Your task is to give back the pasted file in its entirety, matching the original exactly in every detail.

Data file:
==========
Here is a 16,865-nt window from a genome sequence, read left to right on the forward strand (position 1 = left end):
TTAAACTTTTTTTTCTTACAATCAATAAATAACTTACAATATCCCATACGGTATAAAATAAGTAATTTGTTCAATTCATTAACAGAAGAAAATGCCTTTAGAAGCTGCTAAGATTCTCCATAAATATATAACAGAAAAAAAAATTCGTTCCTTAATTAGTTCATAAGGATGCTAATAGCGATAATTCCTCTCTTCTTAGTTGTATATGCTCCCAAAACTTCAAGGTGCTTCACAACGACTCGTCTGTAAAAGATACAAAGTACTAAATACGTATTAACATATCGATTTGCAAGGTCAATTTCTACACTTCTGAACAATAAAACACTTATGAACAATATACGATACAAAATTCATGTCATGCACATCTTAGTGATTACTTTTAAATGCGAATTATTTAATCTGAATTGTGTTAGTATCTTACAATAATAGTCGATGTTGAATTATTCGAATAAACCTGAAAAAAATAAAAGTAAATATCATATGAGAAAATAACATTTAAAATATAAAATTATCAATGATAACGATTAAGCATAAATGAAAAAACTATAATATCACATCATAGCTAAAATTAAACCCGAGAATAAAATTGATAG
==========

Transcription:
Here is a 16,865-nt window from a genome sequence, read left to right on the forward strand (position 1 = left end):
TTAAACTTTTTTTTCTTACAATCAATAAATAACTTACAATATCCCATACGGTATAAAATAAGTAATTTGTTCAATTCATTAACAGAAGAAAATGCCTTTAGAAGCTGCTAAGATTCTCCATAAATATATAACAGAAAAAAAAATTCGTTCCTTAATTAGTTCATAAGGATGCTAATAGCGATAATTCCTCTCTTCTTAGTTGTATATGCTCCCAAAACTTCAAGGTGCTTCACAACGACTCGTCTGTAAAAGATACAAAGTACTAAATACGTATTAACATATCGATTTGCAAGGTCAATTTCTACACTTCTGAACAATAAAACACTTATGAACAATATACGATACAAAATTCATGTCATGCACATCTTAGTGATTACTTTTAAATGCGAATTATTTAATCTGAATTGTGTTAGTATCTTACAATAATAGTCGATGTTGAATTATTCGAATAAACCTGAAAAAAATAAAAGTAAATATCATATGAGAAAATAACATTTAAAATATAAAATTATCAATGATAACGATTAAGCATAAATGAAAAAACTATAATATCACATCATAGCTAAAATTAAACCCGAGAATAAAATTGATAG